Post #433

Version 2

17th July 2004, the wee hours | Comments (96)

I remember hearing Sir Peter Ustinov explain that the making of the film ‘Spartacus’ took so long, that his first child, conceived during filming, was able to answer a school-mate’s question of, What does your father do? with the reply, Spartacus.

The reason I bring this up is that if you asked The Girlfriend what I do for a living, she’ll only know to reply The Blog. I think I’ve been working on it for more than half the time we’ve been seeing each other, and its redesign has rather taken over our lives.

Most of the last 40-some days have followed one of two patterns. Either:

  1. 9am: get out of bed
  2. Walk to kitchen
  3. Turn on the computer
  4. Start work
  5. Nineteen hours later at 4am: realise the time
  6. Realise I forgot to eat
  7. Realise I forgot to wash
  8. Realise I forgot to move
  9. Walk to bedroom
  10. Go to bed


  1. 9am: get out of bed
  2. Get washed
  3. Walk to cafe
  4. Turn on the computer
  5. Start work
  6. 8pm: cafe closes
  7. Walk home
  8. Go to kitchen
  9. Turn on the computer
  10. Continue work
  11. Four hours later at 4am: realise the time
  12. Walk to bedroom
  13. Go to bed

And throughout all this, the GF has been heroic; she’s hardly seen me, has put up with my constantly wandering mind, and has always managed to sound interested as I explained the intricacies of learning to parse XML feeds in Python and PHP.

What a gal.

Having said all that, the redesign still isn’t complete: there’s most of the backend still to rewrite; IE’s CSS tomfoolery to take into account; a few Javascript widgets to fix or create; and one very large project which I can’t tell you about just now. (Ooh, the mystery of it all). But we can’t go on like this forever, so, despite all its faults, the redesign is getting launched today. Tweaks and enhancements will follow over the coming weeks.

So, what’s new?

I’ll write a detailed account of each step of the process in the coming weeks, outlining the What and the How of everything here, but for now here's a quick overview.

Better XHTML

I’ve managed to lose quite a few divs; use lists where there were previously just paragraphs with separating-pipes; and re-code the comments to use definition lists, as opposed to headings and paragraphs. All in all it’s a tighter, more semantic site.

Split CSS

Following a lead from Doug, I’ve decided to split my CSS into several files; one for colours and images, and one for layout. I’ve also organised the files by tag type, rather than by what they represent, which has let me identify redundant code and make several sweeping cuts to my CSS. I may go a step further and split out my font styles into a sperate sheet as well.

More weather information

I’m now pulling in weather information for San Francisco as well as Dorset. I completely rewrote my PHP scripts to do this, transforming them from a loose collection of functions into a leaner and neatly packaged weather-fetching class.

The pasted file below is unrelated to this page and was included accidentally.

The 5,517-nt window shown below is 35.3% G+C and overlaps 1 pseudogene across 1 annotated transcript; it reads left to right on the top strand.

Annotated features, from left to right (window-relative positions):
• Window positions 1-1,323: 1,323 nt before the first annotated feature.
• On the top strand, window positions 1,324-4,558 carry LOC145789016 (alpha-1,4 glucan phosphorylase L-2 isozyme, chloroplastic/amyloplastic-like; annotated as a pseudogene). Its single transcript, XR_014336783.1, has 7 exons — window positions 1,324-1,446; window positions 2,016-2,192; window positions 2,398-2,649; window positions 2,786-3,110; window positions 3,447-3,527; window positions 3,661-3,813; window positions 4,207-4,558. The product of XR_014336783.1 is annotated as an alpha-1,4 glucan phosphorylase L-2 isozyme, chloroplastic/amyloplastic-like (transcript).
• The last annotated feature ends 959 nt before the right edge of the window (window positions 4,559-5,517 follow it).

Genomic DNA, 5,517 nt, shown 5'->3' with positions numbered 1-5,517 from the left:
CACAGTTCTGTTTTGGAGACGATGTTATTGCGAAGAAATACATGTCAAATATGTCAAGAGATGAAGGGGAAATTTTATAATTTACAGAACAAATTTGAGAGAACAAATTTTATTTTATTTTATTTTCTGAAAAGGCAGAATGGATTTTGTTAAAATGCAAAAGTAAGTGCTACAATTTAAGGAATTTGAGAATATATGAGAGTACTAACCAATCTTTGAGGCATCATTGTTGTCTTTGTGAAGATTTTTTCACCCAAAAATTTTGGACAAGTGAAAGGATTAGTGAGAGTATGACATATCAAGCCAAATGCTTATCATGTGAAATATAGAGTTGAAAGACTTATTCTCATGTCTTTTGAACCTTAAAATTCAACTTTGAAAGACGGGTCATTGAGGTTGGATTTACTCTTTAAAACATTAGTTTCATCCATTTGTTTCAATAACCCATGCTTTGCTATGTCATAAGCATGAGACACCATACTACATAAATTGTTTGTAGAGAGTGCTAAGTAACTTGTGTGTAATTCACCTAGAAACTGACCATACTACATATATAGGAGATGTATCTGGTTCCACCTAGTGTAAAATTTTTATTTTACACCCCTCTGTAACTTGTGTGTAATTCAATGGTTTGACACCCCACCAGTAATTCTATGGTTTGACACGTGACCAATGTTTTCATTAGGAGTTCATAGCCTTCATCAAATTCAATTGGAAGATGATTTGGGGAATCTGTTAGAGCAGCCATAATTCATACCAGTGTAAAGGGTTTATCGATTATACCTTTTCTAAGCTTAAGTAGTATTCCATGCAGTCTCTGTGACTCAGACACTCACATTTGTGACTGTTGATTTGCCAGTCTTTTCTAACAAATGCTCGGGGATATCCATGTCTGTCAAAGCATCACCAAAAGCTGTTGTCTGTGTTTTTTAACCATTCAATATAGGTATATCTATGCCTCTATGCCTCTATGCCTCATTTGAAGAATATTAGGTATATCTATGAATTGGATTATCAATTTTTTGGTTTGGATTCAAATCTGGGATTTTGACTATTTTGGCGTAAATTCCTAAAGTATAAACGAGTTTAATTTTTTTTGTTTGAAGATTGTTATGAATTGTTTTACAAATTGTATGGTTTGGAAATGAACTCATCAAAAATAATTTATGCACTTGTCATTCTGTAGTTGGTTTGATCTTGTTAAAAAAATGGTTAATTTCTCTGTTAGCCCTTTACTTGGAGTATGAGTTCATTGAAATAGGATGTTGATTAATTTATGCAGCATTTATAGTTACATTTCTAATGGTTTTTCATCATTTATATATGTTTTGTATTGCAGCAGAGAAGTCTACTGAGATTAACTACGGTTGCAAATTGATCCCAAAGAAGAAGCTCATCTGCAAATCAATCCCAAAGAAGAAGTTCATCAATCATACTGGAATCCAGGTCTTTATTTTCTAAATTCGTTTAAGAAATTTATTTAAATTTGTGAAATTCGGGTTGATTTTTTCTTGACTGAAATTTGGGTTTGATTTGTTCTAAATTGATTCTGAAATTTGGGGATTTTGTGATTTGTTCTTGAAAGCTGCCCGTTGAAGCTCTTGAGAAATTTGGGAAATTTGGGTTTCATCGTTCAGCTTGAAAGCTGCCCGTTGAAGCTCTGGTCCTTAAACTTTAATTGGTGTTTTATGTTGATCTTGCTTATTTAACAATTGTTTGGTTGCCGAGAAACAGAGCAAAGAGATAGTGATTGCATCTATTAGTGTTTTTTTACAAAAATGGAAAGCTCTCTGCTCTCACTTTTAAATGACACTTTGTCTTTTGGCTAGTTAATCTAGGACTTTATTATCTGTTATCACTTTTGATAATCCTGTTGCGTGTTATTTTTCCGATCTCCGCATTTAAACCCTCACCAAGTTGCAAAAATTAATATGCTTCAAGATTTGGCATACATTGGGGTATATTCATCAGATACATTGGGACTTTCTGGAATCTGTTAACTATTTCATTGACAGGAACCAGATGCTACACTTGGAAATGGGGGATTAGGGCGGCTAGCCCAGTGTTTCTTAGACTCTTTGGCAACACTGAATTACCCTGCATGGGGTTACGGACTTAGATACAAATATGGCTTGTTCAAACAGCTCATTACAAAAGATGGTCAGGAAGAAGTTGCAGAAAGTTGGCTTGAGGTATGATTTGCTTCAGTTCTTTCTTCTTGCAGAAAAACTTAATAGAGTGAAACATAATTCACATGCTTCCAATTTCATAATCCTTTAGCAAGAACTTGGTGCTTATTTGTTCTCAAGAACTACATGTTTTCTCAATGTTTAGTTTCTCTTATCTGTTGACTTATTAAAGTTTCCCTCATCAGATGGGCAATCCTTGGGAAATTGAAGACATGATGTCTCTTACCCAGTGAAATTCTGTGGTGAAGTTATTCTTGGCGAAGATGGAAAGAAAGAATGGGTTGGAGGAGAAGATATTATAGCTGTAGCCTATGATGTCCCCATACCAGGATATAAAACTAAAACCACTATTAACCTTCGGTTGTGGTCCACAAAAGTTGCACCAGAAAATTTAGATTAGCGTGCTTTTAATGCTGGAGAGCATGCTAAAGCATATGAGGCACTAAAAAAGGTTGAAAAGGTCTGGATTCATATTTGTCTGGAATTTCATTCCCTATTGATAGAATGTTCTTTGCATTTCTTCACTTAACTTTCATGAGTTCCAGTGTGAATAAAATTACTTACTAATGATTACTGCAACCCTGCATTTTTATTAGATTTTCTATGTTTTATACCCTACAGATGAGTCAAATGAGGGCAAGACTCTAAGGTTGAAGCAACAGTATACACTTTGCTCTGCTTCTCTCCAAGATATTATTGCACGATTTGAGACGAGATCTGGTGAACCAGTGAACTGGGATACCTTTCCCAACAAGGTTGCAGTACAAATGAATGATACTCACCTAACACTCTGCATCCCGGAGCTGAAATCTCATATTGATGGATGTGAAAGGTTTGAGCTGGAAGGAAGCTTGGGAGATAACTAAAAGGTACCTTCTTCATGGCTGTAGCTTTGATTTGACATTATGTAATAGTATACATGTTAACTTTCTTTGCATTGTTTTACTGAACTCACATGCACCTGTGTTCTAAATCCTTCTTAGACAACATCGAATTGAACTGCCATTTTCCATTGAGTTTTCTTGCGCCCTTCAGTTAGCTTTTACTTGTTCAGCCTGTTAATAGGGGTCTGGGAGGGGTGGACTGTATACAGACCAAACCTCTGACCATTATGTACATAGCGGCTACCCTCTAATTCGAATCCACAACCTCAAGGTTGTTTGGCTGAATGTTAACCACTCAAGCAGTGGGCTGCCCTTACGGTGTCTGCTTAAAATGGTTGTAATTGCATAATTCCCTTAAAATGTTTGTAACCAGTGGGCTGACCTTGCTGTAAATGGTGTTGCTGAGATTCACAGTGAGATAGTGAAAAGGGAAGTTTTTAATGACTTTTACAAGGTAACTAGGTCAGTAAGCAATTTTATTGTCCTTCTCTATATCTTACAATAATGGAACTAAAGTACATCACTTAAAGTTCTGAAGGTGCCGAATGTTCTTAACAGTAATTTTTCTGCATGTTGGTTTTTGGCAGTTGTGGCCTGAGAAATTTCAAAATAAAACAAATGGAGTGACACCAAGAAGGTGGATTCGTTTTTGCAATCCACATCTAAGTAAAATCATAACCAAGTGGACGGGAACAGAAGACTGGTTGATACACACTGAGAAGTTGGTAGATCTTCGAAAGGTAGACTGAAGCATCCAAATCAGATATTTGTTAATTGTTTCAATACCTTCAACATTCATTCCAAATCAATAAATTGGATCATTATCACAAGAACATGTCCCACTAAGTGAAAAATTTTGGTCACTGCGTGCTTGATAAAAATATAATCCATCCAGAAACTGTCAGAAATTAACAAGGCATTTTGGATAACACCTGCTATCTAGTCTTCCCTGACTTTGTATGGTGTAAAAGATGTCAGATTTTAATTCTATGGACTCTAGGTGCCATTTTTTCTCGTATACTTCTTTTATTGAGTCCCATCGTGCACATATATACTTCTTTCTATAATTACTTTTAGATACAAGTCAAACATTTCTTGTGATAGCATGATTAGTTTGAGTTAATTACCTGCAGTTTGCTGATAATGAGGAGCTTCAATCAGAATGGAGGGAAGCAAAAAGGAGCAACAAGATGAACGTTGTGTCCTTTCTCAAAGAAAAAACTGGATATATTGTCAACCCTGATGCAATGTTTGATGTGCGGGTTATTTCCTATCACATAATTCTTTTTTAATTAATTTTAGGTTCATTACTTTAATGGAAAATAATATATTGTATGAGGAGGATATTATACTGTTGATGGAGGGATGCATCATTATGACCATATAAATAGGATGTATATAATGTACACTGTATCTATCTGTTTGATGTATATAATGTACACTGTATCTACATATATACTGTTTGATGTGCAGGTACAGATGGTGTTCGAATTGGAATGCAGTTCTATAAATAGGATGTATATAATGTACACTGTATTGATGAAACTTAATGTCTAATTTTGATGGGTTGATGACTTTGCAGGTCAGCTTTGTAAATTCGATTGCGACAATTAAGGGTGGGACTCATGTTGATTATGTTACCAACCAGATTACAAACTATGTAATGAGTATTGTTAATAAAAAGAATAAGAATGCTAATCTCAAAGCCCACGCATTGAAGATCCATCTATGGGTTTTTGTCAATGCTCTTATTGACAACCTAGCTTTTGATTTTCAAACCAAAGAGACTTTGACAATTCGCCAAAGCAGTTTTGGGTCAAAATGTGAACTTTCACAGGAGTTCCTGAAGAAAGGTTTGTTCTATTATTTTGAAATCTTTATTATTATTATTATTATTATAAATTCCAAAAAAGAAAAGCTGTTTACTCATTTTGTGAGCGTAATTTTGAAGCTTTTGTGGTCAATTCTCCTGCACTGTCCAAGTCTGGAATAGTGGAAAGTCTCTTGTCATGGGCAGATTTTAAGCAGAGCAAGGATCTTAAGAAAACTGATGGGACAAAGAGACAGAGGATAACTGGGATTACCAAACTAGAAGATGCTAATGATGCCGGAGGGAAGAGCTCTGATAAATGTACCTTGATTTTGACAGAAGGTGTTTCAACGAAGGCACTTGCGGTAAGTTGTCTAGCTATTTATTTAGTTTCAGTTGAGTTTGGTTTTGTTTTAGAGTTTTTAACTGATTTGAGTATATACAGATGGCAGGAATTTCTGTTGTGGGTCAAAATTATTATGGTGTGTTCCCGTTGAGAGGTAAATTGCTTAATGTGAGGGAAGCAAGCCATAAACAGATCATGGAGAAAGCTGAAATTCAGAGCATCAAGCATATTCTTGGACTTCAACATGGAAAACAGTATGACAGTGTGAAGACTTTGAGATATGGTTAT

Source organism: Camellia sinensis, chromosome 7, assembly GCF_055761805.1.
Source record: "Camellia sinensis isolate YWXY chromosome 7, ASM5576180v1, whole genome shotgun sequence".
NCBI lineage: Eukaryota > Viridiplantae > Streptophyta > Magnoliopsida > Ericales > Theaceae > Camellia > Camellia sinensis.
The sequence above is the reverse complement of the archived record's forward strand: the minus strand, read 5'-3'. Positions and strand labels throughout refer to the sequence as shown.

On top of the information that feeds me, I’m also calculating wind chill and apparent temperature, then using them to display a ‘feels like’ temperature when appropriate. The calculation for apparent temperature is a little involved. Here it is:

  1. // Heat Index, or Apparent Temperature
  2. // calculated when temperature exceeds 80 degrees F, and when the relative humidity is at least 40%
  4. // temperature in fahrenheit
  5. $t = $array_data['cc'][0]['tmp'];
  7. // relative humidity
  8. $rh = round($array_data['cc'][0]['hmid']);
  10. // if the conditions are correct
  11. if (($t > 80) && ($rh >= 40))
  12. {
  13. // apparent temperature in fahrenheit
  14. $at_far = round(16.93 + (1.85212 * pow(10, -1) * $t) + (5.37941 * $rh) - (1.00254 * pow(10, -1) * $t * $rh) + (9.41695 * pow(10, -3) * pow($t, 2)) + (7.28898 * pow(10, -3) * pow($rh, 2)) + (3.45372 * pow(10, -4) * pow($t, 2) * $rh) - (8.14971 * pow(10, -4) * $t * pow($rh, 2)) + (1.02102 * pow(10, -5) * pow($t, 2) * pow($rh, 2)) - (3.8646 * pow(10, -5) * pow($t, 3)) +(2.91583 * pow(10, -5) * pow($rh, 3)) + (1.42721 * pow(10, -6) * pow($t, 3) * $rh) + (1.97483 * pow(10, -7) * $t * pow($rh, 3)) - (2.18429 * pow(10, -8) * pow($t, 3) * pow($rh, 2)) + (8.43296 * pow(10, -10) * pow($t, 2) * pow($rh, 3)) - (4.81975 * pow(10, -11) * pow($t, 3) * pow($rh, 3)));
  16. // apparent temperature in celsius
  17. $at_cel = round(((5/9) * ($at_far - 32)), 1);
  18. }
  19. Download this code: 433a.txt

Bit of a laugh, eh?


The new weather information is now displayed as a set of drop-down panels that slide in from behind the panorama. Those without the benefit of Javascript will see the information displayed in the right hand column, as a set of tables.